Your testimony could be useful when there is little other supporting evidence on your side. Prosecutors approach cases with as much evidence they can find. This can include physical evidence, expert testimony, eyewitness testimony, and scientific evidence like DNA and fingerprints. Ideally, you and your attorney should undermine the prosecutor’s case with evidence of your own that demonstrates your innocence. Unfortunately, this kind of evidence can be hard to find or may not exist in every case. Your testimony might be all you have to fight your charges.
You should also only consider testifying if you are an unimpeachable witness. To impeach a witness means to undermine them and make them look bad in front of a jury. This could mean disproving their testimony or somehow showing they are dishonest, and their testimony should not be believed. Your testimony could be helpful to your case, but only if you have a reputation for trustworthiness and your story is ironclad. If you think a prosecutor could poke holes in your testimony, it might be best to stay quiet.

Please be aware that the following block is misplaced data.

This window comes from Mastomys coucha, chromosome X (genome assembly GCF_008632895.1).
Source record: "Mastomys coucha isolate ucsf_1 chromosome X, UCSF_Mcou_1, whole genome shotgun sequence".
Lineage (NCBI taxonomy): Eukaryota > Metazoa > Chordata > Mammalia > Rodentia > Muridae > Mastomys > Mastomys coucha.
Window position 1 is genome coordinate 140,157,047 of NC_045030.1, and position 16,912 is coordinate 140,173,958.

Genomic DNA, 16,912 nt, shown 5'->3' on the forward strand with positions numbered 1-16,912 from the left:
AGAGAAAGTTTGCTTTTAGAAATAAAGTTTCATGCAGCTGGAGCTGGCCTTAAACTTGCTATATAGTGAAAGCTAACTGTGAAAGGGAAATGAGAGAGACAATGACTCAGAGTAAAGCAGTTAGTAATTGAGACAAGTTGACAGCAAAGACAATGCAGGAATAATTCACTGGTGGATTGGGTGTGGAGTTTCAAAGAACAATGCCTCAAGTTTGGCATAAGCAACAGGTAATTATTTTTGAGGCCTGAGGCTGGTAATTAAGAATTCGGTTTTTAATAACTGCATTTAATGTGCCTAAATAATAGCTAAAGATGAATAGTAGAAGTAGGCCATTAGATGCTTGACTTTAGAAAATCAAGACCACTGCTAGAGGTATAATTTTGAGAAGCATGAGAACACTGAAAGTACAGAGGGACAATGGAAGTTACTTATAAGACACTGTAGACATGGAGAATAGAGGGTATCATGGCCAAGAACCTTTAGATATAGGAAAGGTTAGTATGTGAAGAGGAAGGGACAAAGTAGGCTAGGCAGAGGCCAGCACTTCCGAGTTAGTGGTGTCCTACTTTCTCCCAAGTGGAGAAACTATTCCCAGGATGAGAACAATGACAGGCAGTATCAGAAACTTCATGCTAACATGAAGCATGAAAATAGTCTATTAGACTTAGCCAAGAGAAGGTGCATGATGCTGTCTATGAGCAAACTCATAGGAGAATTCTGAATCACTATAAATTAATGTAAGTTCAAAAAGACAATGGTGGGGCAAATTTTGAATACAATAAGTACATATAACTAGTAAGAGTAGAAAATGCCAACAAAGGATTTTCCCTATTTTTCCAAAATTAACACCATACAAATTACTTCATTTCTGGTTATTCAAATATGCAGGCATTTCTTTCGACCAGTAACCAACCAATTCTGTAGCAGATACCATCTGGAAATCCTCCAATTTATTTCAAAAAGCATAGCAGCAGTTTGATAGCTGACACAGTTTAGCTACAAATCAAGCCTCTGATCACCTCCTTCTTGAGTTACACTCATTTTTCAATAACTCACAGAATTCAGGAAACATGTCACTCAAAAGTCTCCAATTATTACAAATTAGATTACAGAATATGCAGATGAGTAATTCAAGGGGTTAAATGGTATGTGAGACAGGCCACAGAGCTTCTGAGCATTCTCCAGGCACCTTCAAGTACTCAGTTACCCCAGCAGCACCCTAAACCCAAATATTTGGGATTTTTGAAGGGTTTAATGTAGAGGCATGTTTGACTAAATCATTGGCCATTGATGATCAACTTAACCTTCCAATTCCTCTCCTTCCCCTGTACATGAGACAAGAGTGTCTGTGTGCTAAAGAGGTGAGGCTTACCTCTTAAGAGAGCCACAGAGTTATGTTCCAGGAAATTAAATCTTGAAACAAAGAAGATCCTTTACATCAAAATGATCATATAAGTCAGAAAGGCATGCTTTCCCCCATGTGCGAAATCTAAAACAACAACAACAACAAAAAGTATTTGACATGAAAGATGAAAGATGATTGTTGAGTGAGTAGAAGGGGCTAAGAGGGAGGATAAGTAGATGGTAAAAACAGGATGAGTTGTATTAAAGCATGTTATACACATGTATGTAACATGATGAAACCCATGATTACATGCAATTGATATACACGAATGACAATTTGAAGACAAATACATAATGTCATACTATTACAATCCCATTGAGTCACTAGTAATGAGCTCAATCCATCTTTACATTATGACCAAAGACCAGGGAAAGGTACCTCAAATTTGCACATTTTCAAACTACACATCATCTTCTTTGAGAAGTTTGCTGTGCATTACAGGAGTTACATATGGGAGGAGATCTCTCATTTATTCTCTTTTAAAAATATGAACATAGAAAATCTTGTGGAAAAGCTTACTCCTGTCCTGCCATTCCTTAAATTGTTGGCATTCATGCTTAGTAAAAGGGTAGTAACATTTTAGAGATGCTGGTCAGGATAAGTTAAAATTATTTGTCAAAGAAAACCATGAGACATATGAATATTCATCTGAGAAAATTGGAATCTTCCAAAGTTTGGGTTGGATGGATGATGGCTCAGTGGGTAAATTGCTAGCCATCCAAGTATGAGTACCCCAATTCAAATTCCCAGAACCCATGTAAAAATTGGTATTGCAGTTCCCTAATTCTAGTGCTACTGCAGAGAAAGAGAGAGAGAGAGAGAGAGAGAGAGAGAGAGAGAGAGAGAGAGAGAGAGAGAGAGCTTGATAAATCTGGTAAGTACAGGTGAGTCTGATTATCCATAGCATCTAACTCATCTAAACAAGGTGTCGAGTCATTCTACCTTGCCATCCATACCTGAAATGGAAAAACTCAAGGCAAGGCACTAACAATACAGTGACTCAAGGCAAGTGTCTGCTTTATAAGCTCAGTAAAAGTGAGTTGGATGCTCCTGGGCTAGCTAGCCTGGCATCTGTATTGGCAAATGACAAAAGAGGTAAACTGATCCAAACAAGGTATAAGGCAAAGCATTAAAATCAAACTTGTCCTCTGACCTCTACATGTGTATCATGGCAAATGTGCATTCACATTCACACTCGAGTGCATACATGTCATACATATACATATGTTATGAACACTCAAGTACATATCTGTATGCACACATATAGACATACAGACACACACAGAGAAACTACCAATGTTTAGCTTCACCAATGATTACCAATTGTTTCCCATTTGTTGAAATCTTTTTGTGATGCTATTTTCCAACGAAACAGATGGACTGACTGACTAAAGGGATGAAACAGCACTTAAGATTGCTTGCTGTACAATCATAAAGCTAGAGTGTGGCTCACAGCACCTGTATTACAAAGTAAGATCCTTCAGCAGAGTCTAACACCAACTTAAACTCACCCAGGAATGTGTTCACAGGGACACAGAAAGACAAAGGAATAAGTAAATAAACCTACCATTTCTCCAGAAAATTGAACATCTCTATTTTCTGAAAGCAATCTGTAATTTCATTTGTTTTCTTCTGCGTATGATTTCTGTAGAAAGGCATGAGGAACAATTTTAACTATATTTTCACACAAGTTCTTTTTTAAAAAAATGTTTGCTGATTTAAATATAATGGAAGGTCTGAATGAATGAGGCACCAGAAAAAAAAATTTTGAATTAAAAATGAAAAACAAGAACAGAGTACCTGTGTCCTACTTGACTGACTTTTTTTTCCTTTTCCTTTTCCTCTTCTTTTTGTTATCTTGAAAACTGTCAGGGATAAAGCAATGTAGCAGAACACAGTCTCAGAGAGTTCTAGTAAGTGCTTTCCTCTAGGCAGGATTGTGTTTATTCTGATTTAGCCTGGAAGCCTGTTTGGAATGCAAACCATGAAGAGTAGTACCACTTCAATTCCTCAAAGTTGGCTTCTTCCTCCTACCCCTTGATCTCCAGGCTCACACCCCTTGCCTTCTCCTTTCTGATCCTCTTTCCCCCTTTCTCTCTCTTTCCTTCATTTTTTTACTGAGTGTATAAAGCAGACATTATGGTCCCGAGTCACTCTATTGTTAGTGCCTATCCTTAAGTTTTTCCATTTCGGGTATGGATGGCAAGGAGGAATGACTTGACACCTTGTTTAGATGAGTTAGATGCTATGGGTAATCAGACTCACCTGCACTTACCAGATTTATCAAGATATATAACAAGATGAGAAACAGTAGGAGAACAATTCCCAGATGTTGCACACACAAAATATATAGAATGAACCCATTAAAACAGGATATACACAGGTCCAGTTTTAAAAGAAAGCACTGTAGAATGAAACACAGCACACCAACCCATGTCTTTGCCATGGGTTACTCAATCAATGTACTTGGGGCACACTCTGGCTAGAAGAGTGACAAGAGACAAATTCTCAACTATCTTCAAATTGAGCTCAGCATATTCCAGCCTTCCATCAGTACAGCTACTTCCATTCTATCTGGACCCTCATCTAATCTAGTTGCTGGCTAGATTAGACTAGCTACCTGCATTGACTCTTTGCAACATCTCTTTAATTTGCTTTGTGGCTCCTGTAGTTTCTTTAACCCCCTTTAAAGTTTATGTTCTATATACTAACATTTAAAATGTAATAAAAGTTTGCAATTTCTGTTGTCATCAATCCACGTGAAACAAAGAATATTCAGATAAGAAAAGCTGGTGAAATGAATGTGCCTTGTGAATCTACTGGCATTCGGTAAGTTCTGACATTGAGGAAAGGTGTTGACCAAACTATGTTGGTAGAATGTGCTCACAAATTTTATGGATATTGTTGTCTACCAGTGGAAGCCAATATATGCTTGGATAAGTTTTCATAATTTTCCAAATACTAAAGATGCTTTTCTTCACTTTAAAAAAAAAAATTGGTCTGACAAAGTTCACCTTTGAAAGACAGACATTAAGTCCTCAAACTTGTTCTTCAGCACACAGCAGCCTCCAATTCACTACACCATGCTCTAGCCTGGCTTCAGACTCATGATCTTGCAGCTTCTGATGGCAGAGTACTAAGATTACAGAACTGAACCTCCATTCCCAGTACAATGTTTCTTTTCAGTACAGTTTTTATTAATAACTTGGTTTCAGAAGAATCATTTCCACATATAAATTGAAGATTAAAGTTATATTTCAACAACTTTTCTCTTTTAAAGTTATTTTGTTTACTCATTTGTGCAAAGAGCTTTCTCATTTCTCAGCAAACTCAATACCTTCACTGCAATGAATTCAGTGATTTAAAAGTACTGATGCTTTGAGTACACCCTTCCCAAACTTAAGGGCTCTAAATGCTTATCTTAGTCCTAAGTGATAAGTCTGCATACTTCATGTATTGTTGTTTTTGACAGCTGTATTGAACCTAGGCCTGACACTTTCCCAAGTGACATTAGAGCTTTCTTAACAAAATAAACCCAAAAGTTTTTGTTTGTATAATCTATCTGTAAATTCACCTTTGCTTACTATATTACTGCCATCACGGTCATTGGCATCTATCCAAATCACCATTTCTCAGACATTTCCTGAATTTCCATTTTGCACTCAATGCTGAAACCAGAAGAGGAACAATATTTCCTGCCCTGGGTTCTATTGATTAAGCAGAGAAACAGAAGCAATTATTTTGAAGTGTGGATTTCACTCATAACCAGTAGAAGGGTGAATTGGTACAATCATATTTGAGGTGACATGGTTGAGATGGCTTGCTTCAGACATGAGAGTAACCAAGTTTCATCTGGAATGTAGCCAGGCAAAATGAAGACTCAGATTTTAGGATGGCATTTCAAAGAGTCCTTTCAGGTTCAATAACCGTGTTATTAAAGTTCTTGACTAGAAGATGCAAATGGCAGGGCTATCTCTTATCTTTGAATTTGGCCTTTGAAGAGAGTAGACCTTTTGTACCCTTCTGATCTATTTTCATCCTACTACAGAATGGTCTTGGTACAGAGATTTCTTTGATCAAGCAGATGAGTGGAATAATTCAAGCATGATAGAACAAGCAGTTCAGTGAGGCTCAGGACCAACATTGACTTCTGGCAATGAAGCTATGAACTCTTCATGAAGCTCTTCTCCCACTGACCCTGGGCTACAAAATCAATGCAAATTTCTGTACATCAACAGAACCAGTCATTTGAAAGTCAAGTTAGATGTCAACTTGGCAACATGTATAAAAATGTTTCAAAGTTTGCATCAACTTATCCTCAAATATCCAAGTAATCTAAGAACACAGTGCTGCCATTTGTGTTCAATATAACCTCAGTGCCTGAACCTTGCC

You could also testify if the information you have is unavailable from anyone else. Getting on the stand is a gamble because if things go wrong, you could lose the trust and faith of the jury. You might have useful information to tell, but if another witness has the same information, it can be a good idea to let them tell it instead. Talk to your lawyer to determine if your information is unique or can be presented in another way.
For help with your trial and testimony, call our Delaware County criminal defense lawyers right away.
A Defendant’s Right to Not Testify in their Own Criminal Case in Philadelphia
Even though it might be tempting to take the stand and testify, you have a right to remain silent throughout your entire trial. In fact, defendants are not required to present any testimony or evidence at all. The burden of proof in a criminal case lies with the prosecution. In some cases, when prosecutors clearly cannot meet their burden, a defense attorney may present little to no evidence because it is simply not necessary.